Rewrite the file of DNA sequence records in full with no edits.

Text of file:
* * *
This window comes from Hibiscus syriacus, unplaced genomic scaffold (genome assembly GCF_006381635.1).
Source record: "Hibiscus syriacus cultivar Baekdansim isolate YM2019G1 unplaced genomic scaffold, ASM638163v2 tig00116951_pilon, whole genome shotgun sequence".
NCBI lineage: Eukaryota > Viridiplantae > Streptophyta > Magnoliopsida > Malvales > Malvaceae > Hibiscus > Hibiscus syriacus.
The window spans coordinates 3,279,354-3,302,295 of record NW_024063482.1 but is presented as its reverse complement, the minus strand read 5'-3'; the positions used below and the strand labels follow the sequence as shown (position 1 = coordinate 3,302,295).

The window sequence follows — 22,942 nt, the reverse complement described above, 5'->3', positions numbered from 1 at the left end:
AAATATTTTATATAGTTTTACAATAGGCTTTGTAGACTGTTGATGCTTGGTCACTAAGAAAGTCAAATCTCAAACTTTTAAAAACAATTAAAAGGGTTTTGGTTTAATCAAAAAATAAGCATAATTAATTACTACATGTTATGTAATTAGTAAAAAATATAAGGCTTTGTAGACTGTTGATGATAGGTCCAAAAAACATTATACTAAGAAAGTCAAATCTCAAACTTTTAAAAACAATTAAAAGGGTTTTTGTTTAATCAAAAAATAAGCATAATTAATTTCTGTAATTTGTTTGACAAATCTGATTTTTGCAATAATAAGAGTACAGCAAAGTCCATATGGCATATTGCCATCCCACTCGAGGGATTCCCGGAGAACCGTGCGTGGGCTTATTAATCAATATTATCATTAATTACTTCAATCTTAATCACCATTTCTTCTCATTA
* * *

This window comes from Hibiscus syriacus, unplaced genomic scaffold (genome assembly GCF_006381635.1).
Source record: "Hibiscus syriacus cultivar Baekdansim isolate YM2019G1 unplaced genomic scaffold, ASM638163v2 tig00116951_pilon, whole genome shotgun sequence".
NCBI lineage: Eukaryota > Viridiplantae > Streptophyta > Magnoliopsida > Malvales > Malvaceae > Hibiscus > Hibiscus syriacus.
The window spans coordinates 3,279,354-3,302,295 of record NW_024063482.1 but is presented as its reverse complement, the minus strand read 5'-3'; the positions used below and the strand labels follow the sequence as shown (position 1 = coordinate 3,302,295).

The window sequence follows — 22,942 nt, the reverse complement described above, 5'->3', positions numbered from 1 at the left end:
AAATATTTTATATAGTTTTACAATAGGCTTTGTAGACTGTTGATGCTTGGTCACTAAGAAAGTCAAATCTCAAACTTTTAAAAACAATTAAAAGGGTTTTGGTTTAATCAAAAAATAAGCATAATTAATTACTACATGTTATGTAATTAGTAAAAAATATAAGGCTTTGTAGACTGTTGATGATAGGTCCAAAAAACATTATACTAAGAAAGTCAAATCTCAAACTTTTAAAAACAATTAAAAGGGTTTTTGTTTAATCAAAAAATAAGCATAATTAATTTCTGTAATTTGTTTGACAAATCTGATTTTTGCAATAATAAGAGTACAGCAAAGTCCATATGGCATATTGCCATCCCACTCGAGGGATTCCCGGAGAACCGTGCGTGGGCTTATTAATCAATATTATCATTAATTACTTCAATCTTAATCACCATTTCTTCTCATTA